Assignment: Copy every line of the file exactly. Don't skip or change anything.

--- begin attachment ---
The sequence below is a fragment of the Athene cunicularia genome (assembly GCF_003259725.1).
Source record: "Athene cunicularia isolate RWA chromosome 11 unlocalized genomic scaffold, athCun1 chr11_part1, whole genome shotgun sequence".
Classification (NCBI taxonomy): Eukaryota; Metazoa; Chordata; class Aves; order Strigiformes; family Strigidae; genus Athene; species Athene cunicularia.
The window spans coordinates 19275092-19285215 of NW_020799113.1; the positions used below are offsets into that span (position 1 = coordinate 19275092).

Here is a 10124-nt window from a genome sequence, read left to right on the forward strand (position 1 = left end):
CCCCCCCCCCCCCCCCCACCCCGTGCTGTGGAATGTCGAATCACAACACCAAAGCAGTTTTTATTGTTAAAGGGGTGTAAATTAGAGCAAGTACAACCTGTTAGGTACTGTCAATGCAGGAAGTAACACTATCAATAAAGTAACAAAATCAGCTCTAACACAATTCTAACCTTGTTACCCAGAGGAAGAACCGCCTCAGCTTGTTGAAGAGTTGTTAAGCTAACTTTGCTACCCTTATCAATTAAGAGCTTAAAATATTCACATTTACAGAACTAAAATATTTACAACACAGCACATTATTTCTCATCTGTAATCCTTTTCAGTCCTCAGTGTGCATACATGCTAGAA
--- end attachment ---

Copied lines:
The sequence below is a fragment of the Athene cunicularia genome (assembly GCF_003259725.1).
Source record: "Athene cunicularia isolate RWA chromosome 11 unlocalized genomic scaffold, athCun1 chr11_part1, whole genome shotgun sequence".
Classification (NCBI taxonomy): Eukaryota; Metazoa; Chordata; class Aves; order Strigiformes; family Strigidae; genus Athene; species Athene cunicularia.
The window spans coordinates 19275092-19285215 of NW_020799113.1; the positions used below are offsets into that span (position 1 = coordinate 19275092).

Here is a 10124-nt window from a genome sequence, read left to right on the forward strand (position 1 = left end):
CCCCCCCCCCCCCCCCCACCCCGTGCTGTGGAATGTCGAATCACAACACCAAAGCAGTTTTTATTGTTAAAGGGGTGTAAATTAGAGCAAGTACAACCTGTTAGGTACTGTCAATGCAGGAAGTAACACTATCAATAAAGTAACAAAATCAGCTCTAACACAATTCTAACCTTGTTACCCAGAGGAAGAACCGCCTCAGCTTGTTGAAGAGTTGTTAAGCTAACTTTGCTACCCTTATCAATTAAGAGCTTAAAATATTCACATTTACAGAACTAAAATATTTACAACACAGCACATTATTTCTCATCTGTAATCCTTTTCAGTCCTCAGTGTGCATACATGCTAGAA